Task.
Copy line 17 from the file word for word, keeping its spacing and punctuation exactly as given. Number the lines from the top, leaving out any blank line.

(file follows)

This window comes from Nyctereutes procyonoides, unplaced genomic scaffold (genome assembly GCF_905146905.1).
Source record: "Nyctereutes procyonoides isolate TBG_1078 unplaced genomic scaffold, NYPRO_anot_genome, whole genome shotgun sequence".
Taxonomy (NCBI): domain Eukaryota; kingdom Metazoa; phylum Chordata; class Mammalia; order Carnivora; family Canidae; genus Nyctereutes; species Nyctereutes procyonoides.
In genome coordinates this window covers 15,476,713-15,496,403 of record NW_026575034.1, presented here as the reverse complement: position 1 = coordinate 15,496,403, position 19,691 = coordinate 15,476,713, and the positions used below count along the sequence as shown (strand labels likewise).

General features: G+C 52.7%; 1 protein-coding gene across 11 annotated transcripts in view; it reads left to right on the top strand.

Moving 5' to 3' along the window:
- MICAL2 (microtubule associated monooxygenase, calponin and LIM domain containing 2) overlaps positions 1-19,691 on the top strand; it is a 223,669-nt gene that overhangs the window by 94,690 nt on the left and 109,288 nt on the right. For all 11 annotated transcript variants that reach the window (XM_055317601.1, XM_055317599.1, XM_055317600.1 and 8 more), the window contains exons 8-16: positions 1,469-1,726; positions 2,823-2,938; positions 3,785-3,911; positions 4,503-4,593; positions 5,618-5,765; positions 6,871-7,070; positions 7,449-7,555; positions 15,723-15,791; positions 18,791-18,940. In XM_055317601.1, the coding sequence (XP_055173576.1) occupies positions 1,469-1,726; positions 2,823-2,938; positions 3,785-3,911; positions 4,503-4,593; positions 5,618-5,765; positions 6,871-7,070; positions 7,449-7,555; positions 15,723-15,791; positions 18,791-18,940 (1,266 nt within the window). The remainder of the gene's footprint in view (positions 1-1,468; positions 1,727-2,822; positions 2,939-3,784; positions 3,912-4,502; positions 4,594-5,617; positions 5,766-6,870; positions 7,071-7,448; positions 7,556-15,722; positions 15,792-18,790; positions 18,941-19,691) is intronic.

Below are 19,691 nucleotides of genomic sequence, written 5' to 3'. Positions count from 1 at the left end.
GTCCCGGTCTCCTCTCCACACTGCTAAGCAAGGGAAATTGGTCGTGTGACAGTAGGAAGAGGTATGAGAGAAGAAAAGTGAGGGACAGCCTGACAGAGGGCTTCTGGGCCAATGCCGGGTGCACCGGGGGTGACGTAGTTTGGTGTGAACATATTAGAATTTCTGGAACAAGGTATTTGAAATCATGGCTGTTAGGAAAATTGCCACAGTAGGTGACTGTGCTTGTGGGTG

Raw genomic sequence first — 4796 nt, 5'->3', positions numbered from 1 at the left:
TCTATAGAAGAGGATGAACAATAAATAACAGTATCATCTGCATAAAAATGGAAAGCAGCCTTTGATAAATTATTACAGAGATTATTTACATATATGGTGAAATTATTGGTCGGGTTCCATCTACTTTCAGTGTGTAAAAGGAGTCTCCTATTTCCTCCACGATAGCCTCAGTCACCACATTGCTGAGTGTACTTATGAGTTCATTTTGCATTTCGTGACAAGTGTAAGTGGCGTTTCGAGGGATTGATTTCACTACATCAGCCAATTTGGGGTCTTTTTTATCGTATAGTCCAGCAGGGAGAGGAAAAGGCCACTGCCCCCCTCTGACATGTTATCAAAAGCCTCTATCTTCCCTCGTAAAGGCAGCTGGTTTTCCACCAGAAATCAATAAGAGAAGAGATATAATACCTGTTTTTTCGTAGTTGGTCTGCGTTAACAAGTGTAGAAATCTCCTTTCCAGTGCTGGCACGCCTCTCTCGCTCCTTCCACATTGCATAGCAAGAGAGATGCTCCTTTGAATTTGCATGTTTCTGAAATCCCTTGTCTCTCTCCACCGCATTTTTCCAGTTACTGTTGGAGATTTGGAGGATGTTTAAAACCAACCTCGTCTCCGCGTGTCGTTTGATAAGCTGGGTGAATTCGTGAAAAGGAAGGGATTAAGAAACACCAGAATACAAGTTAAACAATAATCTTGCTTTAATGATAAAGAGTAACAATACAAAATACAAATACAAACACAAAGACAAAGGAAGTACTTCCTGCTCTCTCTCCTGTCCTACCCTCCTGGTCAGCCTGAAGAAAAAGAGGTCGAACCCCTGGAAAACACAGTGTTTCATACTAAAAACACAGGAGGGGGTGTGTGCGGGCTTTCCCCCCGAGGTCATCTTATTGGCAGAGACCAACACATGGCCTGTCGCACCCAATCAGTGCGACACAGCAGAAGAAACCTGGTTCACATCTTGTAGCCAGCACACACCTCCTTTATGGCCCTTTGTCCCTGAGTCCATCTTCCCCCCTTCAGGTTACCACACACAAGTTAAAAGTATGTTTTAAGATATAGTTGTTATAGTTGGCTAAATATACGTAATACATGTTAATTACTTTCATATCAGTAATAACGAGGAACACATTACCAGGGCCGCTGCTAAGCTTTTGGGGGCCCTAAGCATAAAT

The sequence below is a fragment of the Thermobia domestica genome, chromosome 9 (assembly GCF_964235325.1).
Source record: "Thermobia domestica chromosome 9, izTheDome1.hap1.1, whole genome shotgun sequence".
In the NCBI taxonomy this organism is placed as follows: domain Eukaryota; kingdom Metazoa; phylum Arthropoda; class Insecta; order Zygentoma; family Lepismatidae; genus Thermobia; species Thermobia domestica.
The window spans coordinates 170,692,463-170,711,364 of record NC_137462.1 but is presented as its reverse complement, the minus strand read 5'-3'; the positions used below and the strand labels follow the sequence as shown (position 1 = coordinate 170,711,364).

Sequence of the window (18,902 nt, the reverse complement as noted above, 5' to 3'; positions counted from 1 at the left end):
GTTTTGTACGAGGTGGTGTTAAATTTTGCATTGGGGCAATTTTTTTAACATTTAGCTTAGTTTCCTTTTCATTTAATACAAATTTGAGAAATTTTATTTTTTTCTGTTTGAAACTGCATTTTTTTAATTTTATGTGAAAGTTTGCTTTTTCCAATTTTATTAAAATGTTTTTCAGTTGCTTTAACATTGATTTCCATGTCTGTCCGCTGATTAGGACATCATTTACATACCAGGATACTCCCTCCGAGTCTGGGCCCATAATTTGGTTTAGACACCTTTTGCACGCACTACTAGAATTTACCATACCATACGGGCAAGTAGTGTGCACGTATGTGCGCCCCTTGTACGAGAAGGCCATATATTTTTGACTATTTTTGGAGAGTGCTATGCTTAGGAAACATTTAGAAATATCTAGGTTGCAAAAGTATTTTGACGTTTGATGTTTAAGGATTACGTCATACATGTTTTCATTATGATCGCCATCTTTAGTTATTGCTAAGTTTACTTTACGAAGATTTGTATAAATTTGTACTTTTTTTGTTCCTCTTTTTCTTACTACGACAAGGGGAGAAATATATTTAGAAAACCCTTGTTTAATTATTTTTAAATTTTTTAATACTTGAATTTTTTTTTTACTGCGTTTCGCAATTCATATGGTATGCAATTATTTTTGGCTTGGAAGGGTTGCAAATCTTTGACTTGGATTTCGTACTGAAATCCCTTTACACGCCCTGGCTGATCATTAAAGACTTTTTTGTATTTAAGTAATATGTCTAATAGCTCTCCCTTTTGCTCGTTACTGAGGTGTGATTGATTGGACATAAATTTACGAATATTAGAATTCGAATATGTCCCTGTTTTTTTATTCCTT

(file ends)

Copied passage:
GTTTTGTACGAGGTGGTGTTAAATTTTGCATTGGGGCAATTTTTTTAACATTTAGCTTAGTTTCCTTTTCATTTAATACAAATTTGAGAAATTTTATTTTTTTCTGTTTGAAACTGCATTTTTTTAATTTTATGTGAAAGTTTGCTTTTTCCAATTTTATTAAAATGTTTTTCAGTTGCTTTAACATTGATTTCCATGTCTGTCCGCTGATTAGGACATCATTTACATACCAGGATACTCCCTCCGAGTCTGGGCCCATAATTTGGTTTAGACACCTTTTGCACGCACTACTAGAATTTACCATACCATACGGGCAAGTAGTGTGCACGTATGTGCGCCCCTTGTACGAGAAGGCCATATATTTTTGACTATTTTTGGAGAGTGCTATGCTTAGGAAACATTTAGAAATATCTAGGTTGCAAAAGTATTTTGACGTTTGATGTTTAAGGATTACGTCATACATGTTTTCATTATGATCGCCATCTTTAGTTATTGCTAAGTTTACTTTACGAAGATTTGTATAAATTTGTACTTTTTTTGTTCCTCTTTTTCTTACTACGACAAGGGGAGAAATATATTTAGAAAACCCTTGTTTAATTATTTTTAAATTTTTTAATACTTGAATTTTTTTTTTACTGCGTTTCGCAATTCATATGGTATGCAATTATTTTTGGCTTGGAAGGGTTGCAAATCTTTGACTTGGATTTCGTACTGAAATCCCTTTACACGCCCTGGCTGATCATTAAAGACTTTTTTGTATTTAAGTAATATGTCTAATAGCTCTCCCTTTTGCTCGTTACTGAGGTGTGATTGATTGGACATAAATTTACGAATATTAGAATTCGAATATGTCCCTGTTTTTTTATTCCTT